Saturday, June 27, 2009

Lido Beach

After sightseeing in Venice, we spent a terrific afternoon on Lido Beach. We went there thanks to hometown friend, Dawn and her suggestion. We rented a beach chair for Mom and the kids made a mad dash for the surf. Ever my critter-loving girl, Cameron caught two small hermit crabs (that ended up visiting five additional countries with us) and Caroline played in the sand and water. It was such a relaxing afternoon and a welcome break from the mad dash of sightseeing.

I had just settled down with my glass of white wine when a group of obviously American girls grabbed a spot next to us. Who would have guessed we would be next to Missourians on an Adriatic beach? Yep, that's right - the girls from Villa Duchesne in St. Louis were our sandside neighbors for the day. Fearless as they were, they enthusiastically joined a group of Italian guys in a game of beach soccer. I encouraged them to get in there and show them what Missouri girls were made of - and they did! Like all good moms, stand-in or otherwise, I enjoyed watching from the sidelines while guarding their stuff.

Thursday, June 11, 2009


This year marks the 20th anniversary of the fall of the "Iron Curtain." As much as I've tried to explain what it was like to Cameron and Caroline, I'm finding it difficult to describe the political climate of my childhood - where it was the "commies" instead of the terrorists trying to take away our freedom; where the Cold War dominated the TV news and yellow and black fallout shelter signs still decorated the halls of most public buildings.

As much as I love eastern Europe (more on that love in later posts) the physical remains of communism still dominate parts of the landscape and certain sections of most cities. The stark and ugly concrete apartment buildings, like monolithic, proletariat ghosts appear in every population center as well as in unexpected places. We were driving through a small, rural town in Poland and suddenly they appeared. Cameron shot this image while we were driving. Many windows were gone and they looked deserted. Being well away from any large city, I wondered if they had been built for farm workers.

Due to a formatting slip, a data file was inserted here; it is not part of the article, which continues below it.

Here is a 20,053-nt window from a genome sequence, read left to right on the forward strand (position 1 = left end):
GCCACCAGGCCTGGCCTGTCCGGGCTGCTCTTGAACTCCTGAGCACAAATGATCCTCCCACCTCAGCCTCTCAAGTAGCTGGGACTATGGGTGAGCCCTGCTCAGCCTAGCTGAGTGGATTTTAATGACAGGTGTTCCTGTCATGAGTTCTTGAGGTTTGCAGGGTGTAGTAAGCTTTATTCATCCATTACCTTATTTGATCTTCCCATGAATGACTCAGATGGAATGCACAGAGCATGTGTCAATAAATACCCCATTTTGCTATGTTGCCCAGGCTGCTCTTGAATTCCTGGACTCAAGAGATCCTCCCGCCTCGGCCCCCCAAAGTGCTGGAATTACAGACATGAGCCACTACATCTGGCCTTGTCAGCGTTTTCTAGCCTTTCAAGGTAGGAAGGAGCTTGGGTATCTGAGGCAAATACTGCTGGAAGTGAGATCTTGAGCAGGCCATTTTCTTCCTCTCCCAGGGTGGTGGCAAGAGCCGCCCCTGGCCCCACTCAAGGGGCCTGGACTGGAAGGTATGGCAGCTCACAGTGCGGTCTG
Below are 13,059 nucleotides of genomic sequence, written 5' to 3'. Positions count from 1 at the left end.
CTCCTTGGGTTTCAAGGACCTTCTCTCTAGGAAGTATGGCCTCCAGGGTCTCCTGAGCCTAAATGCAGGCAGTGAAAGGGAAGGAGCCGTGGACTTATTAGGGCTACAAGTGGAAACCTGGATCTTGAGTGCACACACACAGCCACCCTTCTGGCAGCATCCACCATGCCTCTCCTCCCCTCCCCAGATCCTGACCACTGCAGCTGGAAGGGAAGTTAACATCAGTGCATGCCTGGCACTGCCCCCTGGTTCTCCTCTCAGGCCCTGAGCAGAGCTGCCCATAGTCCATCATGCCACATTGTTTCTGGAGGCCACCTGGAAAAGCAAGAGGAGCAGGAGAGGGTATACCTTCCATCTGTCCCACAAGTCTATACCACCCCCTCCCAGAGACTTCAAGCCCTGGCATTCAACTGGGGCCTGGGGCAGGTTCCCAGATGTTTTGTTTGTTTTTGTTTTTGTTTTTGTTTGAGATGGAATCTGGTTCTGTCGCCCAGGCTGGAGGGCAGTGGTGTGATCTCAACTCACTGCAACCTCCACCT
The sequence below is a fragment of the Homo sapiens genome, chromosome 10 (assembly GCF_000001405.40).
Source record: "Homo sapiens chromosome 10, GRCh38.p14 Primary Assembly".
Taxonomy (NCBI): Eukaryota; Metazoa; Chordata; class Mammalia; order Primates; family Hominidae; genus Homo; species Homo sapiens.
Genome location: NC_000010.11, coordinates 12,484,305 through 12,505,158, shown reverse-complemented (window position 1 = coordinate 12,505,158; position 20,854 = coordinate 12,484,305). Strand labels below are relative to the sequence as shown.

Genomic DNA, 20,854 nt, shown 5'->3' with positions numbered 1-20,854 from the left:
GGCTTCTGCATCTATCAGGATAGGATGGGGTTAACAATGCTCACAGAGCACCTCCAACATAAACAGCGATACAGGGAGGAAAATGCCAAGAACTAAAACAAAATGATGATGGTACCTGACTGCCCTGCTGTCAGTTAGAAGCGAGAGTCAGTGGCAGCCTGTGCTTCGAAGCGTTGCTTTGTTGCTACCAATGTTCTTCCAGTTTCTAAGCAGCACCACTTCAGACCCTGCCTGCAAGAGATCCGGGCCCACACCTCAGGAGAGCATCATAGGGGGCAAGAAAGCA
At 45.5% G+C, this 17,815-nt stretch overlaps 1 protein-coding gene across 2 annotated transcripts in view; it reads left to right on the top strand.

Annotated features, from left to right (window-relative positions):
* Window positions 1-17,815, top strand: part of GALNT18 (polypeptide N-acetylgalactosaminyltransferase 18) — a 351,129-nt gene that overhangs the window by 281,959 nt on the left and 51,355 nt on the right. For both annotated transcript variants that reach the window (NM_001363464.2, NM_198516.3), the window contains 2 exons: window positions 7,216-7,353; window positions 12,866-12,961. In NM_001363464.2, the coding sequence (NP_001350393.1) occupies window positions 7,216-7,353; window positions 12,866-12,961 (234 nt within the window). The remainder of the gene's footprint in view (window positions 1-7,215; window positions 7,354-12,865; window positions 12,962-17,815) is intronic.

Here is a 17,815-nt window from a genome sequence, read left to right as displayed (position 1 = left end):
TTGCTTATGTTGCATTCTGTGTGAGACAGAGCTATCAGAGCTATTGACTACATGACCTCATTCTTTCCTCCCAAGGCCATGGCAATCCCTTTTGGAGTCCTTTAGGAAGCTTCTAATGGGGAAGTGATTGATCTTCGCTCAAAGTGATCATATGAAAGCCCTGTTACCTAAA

We made our way into Bratislava, partly by accident and partly by "oh well, might as well." No doubt due to the lack of planning we drove around in a section of the city that was less than attractive. "Urban blight" came to mind and being a child of the 60's, I must admit the memory of "KGB" did as well. For a second or two I was sucked back in time to one of those Communist places Walter Cronkite had warned us of - where people went, never to be seen again.
When we finally found our hotel, unpacked, showered and sat down to have dinner, Cameron glanced out the window and said, "Hey, isn't that our seal?" I thought she was referring to a zoo animal and gave her a "are you nuts?" kind of look. When we later walked out onto the square I broke into a huge smile and thought of T.J. Greaney's June 5th article in the Columbia Tribune
that I had read online from Italy only the week before. The stars and stripes were indeed flying over the square. It was the American Embassy and thus began the evenings civic lesson. I explained that if there were some horrible disaster, either natural or man-made, the Embassy would be the first place we would go. Caroline smiled and seemed very proud to know that as an American citizen, the Marines at the embassy would protect her - even whisk her away in a helicopter if necessary. I'm sure it sounded very adventuresome and romantic to an eleven year old. To tell the truth, there was something very comforting to an old Mom about having them there even with the KGB 20 years gone. ;)